Saturday, June 09, 2018 by Frances Bloomfield
Could sheep help solve the weed problem troubling coffee plantations? According to an investigative team from the National Institute of Medical Sciences and Nutrition Salvador Zubirán (INCMNSZ), they most certainly can. So much so that they found the use of sheep to be highly beneficial from economic, agronomic, and environmental viewpoints.
To arrive at this conclusion, the researchers turned to Pelibuey sheep. A breed of domestic sheep native to Mexico and the Caribbean, these hardy animals are raised primarily for their meat since they’re unable to grow wool. Around 32 male Pelibuey lambs were utilized for the study, which took place in the municipality of Comapa in Veracruz, Mexico. There, the researchers carried out their study 40 days before coffee was scheduled to be harvested from a local plantation.
The lambs were split into two groups. One group was to be given a daily dose of 70 g of supplements per day, while the other wouldn’t be given any supplementation. Additionally, the lambs had access to pasture lands and a coffee plantation, where they were allowed to graze on established grasses or weeds. Some of these included kikuyu grass (Pennisetum clandestinum) and giant star grass (Cynodon plectostachyus), both of which are known to be highly aggressive, fast-growing weeds and grasses.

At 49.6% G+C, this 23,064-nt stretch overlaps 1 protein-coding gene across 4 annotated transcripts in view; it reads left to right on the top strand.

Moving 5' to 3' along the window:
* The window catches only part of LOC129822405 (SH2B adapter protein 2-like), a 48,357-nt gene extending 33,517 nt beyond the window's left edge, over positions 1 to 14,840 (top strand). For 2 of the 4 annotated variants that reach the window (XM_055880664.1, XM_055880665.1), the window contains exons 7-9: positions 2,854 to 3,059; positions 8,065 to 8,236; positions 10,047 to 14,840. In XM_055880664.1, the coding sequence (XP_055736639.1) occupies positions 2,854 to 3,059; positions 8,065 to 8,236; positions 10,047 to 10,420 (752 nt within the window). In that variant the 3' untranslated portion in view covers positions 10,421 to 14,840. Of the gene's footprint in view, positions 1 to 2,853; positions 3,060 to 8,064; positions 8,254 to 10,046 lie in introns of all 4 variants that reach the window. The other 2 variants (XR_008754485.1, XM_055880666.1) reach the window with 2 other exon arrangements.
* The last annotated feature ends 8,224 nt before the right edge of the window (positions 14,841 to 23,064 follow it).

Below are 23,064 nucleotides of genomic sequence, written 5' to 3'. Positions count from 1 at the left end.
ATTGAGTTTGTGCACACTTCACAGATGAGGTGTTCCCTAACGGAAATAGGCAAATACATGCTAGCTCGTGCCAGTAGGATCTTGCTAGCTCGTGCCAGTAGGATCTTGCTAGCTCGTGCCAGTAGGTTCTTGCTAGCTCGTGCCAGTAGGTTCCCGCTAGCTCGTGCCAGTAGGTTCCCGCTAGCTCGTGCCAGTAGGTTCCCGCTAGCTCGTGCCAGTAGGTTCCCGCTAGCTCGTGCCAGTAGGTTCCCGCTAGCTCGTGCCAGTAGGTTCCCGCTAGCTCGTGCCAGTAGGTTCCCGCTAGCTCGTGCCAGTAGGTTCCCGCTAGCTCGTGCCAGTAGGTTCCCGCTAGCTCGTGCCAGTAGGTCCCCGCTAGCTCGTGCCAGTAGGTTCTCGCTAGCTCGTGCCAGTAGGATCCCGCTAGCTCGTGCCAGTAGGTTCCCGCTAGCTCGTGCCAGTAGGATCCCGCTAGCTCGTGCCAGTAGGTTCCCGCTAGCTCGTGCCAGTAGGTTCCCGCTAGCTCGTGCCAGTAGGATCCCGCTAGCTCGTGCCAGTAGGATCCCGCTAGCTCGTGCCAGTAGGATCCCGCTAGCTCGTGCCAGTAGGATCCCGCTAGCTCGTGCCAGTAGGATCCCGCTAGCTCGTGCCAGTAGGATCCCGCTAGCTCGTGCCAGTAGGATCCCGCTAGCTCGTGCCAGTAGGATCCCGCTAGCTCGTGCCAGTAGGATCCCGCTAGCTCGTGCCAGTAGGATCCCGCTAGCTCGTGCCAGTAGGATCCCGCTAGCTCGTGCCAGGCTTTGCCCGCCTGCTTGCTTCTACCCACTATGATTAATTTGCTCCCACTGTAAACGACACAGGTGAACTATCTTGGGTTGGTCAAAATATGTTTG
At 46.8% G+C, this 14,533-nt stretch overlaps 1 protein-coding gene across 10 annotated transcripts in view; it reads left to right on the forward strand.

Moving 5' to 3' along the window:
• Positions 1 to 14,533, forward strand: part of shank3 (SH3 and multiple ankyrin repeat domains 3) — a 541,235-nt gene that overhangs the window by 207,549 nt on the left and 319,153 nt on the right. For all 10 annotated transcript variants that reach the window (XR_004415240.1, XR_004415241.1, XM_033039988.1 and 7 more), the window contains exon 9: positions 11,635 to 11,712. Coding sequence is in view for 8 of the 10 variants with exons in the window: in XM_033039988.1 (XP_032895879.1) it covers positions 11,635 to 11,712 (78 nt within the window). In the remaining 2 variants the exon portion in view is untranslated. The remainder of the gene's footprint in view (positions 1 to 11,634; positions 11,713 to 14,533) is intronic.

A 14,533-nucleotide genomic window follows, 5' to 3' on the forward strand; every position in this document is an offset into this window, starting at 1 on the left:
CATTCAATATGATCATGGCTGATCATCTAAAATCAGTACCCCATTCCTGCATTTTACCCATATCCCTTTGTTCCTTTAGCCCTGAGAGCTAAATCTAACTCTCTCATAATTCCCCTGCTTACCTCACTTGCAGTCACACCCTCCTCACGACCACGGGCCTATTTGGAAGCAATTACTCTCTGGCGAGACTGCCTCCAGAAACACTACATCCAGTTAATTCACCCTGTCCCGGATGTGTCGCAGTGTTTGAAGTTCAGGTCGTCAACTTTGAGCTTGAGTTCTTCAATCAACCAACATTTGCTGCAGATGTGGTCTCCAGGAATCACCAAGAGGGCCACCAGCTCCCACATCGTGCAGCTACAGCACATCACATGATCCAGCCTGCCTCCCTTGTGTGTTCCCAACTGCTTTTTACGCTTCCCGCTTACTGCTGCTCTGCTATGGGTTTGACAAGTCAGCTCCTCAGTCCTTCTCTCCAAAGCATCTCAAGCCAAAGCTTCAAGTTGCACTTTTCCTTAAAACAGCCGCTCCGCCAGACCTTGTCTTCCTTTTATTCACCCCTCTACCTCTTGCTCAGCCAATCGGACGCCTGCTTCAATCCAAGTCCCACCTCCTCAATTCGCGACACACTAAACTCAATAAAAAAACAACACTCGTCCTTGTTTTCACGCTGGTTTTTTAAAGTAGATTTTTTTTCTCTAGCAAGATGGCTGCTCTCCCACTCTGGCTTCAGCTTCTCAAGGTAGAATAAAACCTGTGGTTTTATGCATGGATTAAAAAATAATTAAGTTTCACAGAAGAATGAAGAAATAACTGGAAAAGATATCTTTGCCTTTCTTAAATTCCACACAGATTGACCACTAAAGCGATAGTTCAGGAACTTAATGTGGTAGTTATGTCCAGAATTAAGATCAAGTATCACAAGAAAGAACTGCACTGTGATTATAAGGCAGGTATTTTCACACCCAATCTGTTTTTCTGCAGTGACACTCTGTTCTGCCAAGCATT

In terms of daily weight gain, the lambs that had the highest number were those who’d been given supplements and grazed on coffee plantation weeds. Their average daily weight gain amounted to 112.75 g. According to the researchers, these animals put on the most weight despite being given the same dose of supplements as the lambs that fed on pasture land grasses. All in all, the supplements-and-weeds lamb group was found to be the most beneficial when it came to the economic, agronomic, and environmental aspects of coffee plantation weed control. (Related: Hire A Goat?)
Far from just keeping coffee plantations free of weeds, sheep are so effective at consuming unwanted greenery that they’ve become the go-to weed solution in place of herbicides. As per Sheep101.info, the most notable uses for sheep include:
Visit Harvest.news for more studies and news about eco-friendly farming.